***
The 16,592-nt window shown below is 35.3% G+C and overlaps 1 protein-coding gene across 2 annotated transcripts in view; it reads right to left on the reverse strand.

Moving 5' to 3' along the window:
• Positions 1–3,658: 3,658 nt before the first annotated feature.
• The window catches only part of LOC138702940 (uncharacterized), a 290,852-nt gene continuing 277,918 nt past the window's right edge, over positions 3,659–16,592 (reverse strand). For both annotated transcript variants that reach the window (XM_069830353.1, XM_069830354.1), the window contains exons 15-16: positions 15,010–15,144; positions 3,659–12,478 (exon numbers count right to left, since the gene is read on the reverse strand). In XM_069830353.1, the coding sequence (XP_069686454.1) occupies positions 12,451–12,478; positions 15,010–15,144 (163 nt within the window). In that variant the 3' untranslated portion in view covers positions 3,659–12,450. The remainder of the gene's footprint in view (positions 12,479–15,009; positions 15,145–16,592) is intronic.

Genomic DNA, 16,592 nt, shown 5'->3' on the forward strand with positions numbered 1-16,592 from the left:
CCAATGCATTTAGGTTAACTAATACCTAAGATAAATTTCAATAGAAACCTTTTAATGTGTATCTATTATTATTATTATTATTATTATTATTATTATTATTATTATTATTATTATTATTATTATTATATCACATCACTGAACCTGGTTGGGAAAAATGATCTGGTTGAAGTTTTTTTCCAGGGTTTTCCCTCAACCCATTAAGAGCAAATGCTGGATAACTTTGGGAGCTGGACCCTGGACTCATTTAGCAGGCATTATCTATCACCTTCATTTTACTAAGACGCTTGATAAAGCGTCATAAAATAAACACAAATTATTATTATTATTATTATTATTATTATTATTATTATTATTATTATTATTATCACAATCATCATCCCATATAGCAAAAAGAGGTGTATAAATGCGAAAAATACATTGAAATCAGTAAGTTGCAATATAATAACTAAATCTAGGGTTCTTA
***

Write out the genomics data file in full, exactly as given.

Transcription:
The 16,592-nt window shown below is 35.3% G+C and overlaps 1 protein-coding gene across 2 annotated transcripts in view; it reads right to left on the reverse strand.

Moving 5' to 3' along the window:
• Positions 1–3,658: 3,658 nt before the first annotated feature.
• The window catches only part of LOC138702940 (uncharacterized), a 290,852-nt gene continuing 277,918 nt past the window's right edge, over positions 3,659–16,592 (reverse strand). For both annotated transcript variants that reach the window (XM_069830353.1, XM_069830354.1), the window contains exons 15-16: positions 15,010–15,144; positions 3,659–12,478 (exon numbers count right to left, since the gene is read on the reverse strand). In XM_069830353.1, the coding sequence (XP_069686454.1) occupies positions 12,451–12,478; positions 15,010–15,144 (163 nt within the window). In that variant the 3' untranslated portion in view covers positions 3,659–12,450. The remainder of the gene's footprint in view (positions 12,479–15,009; positions 15,145–16,592) is intronic.

Genomic DNA, 16,592 nt, shown 5'->3' on the forward strand with positions numbered 1-16,592 from the left:
CCAATGCATTTAGGTTAACTAATACCTAAGATAAATTTCAATAGAAACCTTTTAATGTGTATCTATTATTATTATTATTATTATTATTATTATTATTATTATTATTATTATTATTATTATTATTATATCACATCACTGAACCTGGTTGGGAAAAATGATCTGGTTGAAGTTTTTTTCCAGGGTTTTCCCTCAACCCATTAAGAGCAAATGCTGGATAACTTTGGGAGCTGGACCCTGGACTCATTTAGCAGGCATTATCTATCACCTTCATTTTACTAAGACGCTTGATAAAGCGTCATAAAATAAACACAAATTATTATTATTATTATTATTATTATTATTATTATTATTATTATTATTATTATCACAATCATCATCCCATATAGCAAAAAGAGGTGTATAAATGCGAAAAATACATTGAAATCAGTAAGTTGCAATATAATAACTAAATCTAGGGTTCTTA